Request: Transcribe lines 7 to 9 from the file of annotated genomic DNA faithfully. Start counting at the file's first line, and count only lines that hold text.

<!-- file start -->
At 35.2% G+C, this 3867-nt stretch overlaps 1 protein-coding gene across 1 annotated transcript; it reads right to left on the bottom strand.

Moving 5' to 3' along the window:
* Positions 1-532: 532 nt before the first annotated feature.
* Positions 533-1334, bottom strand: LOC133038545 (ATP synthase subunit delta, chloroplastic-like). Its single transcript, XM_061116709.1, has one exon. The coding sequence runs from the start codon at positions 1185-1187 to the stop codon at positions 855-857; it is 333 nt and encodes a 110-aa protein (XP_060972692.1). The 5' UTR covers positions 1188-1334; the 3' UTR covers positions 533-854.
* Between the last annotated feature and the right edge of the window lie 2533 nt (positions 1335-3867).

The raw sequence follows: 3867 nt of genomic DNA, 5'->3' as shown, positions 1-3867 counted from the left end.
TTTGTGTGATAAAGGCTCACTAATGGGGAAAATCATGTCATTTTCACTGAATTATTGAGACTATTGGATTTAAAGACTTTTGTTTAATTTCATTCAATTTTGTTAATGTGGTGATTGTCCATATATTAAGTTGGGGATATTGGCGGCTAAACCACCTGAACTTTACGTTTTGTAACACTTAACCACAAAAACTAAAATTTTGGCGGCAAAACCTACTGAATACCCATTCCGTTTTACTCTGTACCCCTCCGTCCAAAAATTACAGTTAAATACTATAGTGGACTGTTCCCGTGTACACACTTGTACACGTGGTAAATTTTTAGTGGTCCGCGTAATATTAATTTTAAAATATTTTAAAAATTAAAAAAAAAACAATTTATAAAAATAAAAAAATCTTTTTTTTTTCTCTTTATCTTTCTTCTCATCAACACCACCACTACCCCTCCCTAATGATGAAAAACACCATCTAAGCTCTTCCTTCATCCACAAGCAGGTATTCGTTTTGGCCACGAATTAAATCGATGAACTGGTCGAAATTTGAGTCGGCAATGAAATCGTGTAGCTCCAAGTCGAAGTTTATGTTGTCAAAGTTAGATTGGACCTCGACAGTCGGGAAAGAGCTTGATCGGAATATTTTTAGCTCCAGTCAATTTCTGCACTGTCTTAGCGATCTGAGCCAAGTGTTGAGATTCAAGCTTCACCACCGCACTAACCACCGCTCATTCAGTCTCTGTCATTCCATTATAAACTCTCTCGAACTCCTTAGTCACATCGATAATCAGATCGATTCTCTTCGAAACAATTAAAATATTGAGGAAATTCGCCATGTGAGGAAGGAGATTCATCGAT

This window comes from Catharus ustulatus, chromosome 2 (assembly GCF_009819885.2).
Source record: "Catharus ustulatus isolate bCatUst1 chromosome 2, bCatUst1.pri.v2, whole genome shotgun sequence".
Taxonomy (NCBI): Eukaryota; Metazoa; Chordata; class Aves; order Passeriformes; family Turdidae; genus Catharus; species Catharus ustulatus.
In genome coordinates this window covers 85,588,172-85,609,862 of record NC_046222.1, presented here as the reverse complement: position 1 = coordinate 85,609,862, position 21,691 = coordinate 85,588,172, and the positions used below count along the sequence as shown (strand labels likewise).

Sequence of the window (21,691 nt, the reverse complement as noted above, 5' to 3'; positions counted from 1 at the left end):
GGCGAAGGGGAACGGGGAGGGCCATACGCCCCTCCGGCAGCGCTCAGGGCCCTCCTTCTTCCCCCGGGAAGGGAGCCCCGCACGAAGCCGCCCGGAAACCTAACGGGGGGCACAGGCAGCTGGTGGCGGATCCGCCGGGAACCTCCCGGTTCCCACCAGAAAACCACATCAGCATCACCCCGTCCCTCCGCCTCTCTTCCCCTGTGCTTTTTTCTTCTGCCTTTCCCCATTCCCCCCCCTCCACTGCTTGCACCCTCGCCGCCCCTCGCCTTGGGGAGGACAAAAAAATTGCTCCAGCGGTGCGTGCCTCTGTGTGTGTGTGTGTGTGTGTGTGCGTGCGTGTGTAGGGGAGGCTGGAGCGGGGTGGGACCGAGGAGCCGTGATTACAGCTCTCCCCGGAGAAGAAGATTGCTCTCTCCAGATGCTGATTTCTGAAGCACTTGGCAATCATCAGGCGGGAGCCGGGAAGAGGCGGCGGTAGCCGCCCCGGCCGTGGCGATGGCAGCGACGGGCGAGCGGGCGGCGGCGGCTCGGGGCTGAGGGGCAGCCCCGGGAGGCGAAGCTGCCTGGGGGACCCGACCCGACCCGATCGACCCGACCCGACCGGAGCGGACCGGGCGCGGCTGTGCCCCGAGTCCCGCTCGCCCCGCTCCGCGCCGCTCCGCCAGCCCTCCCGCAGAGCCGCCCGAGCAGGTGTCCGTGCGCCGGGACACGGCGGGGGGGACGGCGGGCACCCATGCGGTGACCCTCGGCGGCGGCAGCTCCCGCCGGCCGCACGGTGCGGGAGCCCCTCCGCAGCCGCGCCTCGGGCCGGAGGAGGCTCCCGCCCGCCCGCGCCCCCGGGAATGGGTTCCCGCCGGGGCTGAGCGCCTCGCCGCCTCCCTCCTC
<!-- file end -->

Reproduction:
TTTGTGTGATAAAGGCTCACTAATGGGGAAAATCATGTCATTTTCACTGAATTATTGAGACTATTGGATTTAAAGACTTTTGTTTAATTTCATTCAATTTTGTTAATGTGGTGATTGTCCATATATTAAGTTGGGGATATTGGCGGCTAAACCACCTGAACTTTACGTTTTGTAACACTTAACCACAAAAACTAAAATTTTGGCGGCAAAACCTACTGAATACCCATTCCGTTTTACTCTGTACCCCTCCGTCCAAAAATTACAGTTAAATACTATAGTGGACTGTTCCCGTGTACACACTTGTACACGTGGTAAATTTTTAGTGGTCCGCGTAATATTAATTTTAAAATATTTTAAAAATTAAAAAAAAAACAATTTATAAAAATAAAAAAATCTTTTTTTTTTCTCTTTATCTTTCTTCTCATCAACACCACCACTACCCCTCCCTAATGATGAAAAACACCATCTAAGCTCTTCCTTCATCCACAAGCAGGTATTCGTTTTGGCCACGAATTAAATCGATGAACTGGTCGAAATTTGAGTCGGCAATGAAATCGTGTAGCTCCAAGTCGAAGTTTATGTTGTCAAAGTTAGATTGGACCTCGACAGTCGGGAAAGAGCTTGATCGGAATATTTTTAGCTCCAGTCAATTTCTGCACTGTCTTAGCGATCTGAGCCAAGTGTTGAGATTCAAGCTTCACCACCGCACTAACCACCGCTCATTCAGTCTCTGTCATTCCATTATAAACTCTCTCGAACTCCTTAGTCACATCGATAATCAGATCGATTCTCTTCGAAACAATTAAAATATTGAGGAAATTCGCCATGTGAGGAAGGAGATTCATCGAT

This window comes from Catharus ustulatus, chromosome 2 (assembly GCF_009819885.2).
Source record: "Catharus ustulatus isolate bCatUst1 chromosome 2, bCatUst1.pri.v2, whole genome shotgun sequence".